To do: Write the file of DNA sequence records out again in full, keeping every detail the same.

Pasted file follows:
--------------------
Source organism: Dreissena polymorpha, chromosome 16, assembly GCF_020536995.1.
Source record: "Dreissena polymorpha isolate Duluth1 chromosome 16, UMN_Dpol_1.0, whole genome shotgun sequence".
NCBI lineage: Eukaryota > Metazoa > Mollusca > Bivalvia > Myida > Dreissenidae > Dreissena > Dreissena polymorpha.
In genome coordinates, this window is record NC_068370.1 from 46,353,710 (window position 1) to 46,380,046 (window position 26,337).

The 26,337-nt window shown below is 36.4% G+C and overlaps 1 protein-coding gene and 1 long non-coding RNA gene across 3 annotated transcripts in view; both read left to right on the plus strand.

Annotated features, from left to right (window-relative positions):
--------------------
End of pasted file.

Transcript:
Source organism: Dreissena polymorpha, chromosome 16, assembly GCF_020536995.1.
Source record: "Dreissena polymorpha isolate Duluth1 chromosome 16, UMN_Dpol_1.0, whole genome shotgun sequence".
NCBI lineage: Eukaryota > Metazoa > Mollusca > Bivalvia > Myida > Dreissenidae > Dreissena > Dreissena polymorpha.
In genome coordinates, this window is record NC_068370.1 from 46,353,710 (window position 1) to 46,380,046 (window position 26,337).

The 26,337-nt window shown below is 36.4% G+C and overlaps 1 protein-coding gene and 1 long non-coding RNA gene across 3 annotated transcripts in view; both read left to right on the plus strand.

Annotated features, from left to right (window-relative positions):